Kate Garraway says husband Derek’s brain is ‘not his friend’ and he is ‘fighting to get out’ of coma
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Kate Garraway has heartbreakingly said her husband Derek Draper's brain is "not his friend" as he continues to battle complications due to coronavirus.
The 53 year old's husband has been in hospital for a year after contracting the illness, with doctors admitting they are unsure of what state he may return to.
Good Morning Britain host Kate has made a documentary about her husband's battle, and took to Thursday's episode of The One Show to give an update about his health.
Host Alex Jones said: "I know lots of people, Kate, have followed your story and, I think I can speak for a lot of people when I say, have been in awe of the way you've dealt with the last year.
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"We know that you haven't seen your husband Derek in terms of going into the hospital to visit him since December. How is he now?"
Kate responded: "One of the things I'm here to talk about is the documentary, and what you will see in that is this time last year, like a lot of us, I was wondering what was coming our way, fearing the worst, on air reading headlines about the earliest cases of people contracting coronavirus, and then I suddenly found myself right in the middle of it.
"There was weeks and months of living minute by minute, wondering if I was going to get the call to say whether he'd lived or died. So you're in this strange sort of world where you're just sort of existing minute by minute.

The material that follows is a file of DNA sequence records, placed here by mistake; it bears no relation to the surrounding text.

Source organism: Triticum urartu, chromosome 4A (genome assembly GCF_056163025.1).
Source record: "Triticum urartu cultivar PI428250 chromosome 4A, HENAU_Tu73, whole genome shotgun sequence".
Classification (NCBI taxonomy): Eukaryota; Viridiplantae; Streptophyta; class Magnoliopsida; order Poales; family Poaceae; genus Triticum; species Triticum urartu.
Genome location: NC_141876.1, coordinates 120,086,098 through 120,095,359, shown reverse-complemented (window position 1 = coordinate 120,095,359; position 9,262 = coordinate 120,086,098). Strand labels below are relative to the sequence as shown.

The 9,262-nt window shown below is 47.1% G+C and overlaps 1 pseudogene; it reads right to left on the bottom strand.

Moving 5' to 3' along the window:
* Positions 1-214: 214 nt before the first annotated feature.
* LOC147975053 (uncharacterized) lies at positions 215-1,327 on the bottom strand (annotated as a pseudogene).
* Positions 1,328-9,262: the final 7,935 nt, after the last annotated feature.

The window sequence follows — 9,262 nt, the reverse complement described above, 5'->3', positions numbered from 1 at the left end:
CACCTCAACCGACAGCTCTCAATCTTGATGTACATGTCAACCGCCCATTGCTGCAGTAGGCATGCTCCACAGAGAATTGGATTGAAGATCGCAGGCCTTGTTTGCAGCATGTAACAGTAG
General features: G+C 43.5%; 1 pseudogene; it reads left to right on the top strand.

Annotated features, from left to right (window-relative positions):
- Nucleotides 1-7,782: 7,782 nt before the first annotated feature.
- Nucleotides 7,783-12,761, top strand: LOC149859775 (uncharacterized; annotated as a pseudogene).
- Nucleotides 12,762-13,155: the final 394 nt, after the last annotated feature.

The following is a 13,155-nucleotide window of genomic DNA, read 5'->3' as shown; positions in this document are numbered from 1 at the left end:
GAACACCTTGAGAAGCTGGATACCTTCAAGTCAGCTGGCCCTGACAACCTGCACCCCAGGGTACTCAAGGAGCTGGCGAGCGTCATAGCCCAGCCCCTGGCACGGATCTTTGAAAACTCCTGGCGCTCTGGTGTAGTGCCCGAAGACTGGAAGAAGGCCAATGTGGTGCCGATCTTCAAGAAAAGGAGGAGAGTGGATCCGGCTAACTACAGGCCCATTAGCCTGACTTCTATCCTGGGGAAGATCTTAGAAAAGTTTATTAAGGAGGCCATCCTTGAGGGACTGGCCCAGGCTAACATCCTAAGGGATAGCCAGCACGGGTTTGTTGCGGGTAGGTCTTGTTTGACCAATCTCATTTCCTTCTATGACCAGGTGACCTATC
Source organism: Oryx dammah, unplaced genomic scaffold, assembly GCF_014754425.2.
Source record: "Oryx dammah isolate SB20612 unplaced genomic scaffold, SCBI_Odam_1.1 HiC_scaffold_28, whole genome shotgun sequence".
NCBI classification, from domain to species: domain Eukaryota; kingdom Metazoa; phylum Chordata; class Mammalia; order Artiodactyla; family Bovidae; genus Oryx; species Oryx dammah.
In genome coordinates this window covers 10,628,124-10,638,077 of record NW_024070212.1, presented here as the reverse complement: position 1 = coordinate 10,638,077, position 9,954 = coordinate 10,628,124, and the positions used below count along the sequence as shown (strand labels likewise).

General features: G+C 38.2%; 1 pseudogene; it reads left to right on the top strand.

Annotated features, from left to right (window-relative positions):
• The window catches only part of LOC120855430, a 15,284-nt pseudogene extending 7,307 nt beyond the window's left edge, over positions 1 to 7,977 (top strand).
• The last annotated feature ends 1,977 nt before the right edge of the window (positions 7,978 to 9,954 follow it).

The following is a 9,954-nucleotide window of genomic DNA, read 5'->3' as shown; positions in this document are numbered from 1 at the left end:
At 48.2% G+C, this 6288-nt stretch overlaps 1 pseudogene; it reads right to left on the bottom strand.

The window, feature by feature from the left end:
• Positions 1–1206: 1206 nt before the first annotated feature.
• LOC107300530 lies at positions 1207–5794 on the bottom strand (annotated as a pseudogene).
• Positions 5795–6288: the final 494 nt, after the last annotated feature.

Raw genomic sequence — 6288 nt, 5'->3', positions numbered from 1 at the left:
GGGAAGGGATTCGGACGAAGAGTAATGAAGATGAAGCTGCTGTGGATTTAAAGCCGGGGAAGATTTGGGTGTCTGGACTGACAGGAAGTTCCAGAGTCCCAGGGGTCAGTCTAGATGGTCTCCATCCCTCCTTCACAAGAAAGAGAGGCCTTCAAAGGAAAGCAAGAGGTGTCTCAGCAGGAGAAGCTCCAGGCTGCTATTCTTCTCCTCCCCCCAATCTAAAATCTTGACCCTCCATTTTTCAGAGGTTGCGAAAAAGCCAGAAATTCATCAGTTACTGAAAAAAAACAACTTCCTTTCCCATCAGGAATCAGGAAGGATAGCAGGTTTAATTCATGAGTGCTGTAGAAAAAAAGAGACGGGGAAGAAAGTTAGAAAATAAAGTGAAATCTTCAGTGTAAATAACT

"Then, last summer, something changed and I learnt something, and I think it's something we've all learnt now that, actually, coronavirus is horrific, those daily death tolls are horrific but it isn't just that."
She explained: "If you get coronavirus and you're lucky, you live, fantastic. If you're unlucky, you lose your life, but there is also a whole group of people that are trapped in a middle ground where the damage from coronavirus is so great that they're not sure that they can get their life back, and that's where he is.
"Derek is an extreme case, so what he had was called a prolonged disorder of consciousness, which means there is some reaction, it's not like the coma that we see in movies where people are sort of lying in a vegetive state.
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"He can open his eyes and, before Christmas, there was a lot of progress with some words and communication.
"But what I feel like is I'm on a sort of lifeboat and he's coming up and down, you're trying to hold on to him, and there'll be moments when he bubbles up and you have some contact, and it feels like you're having to fill him with so much positivity because he's going to sink back down."
Kate went on: "He is somebody who, both before I knew him during his time in politics and since in all the work he's done around mental health, has wanted to… well his brain has always been his best friend.
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"He's lived on his wits, and suddenly his brain which, as we know, controls the body is no longer his friend, and he's fighting to get out.
"It's very, very tough but I think if it's tough for me, it must be tougher for him."
The One Show airs weekdays at 7pm on BBC One. Kate's documentary Finding Derek airs on 23 March at 9pm on ITV.
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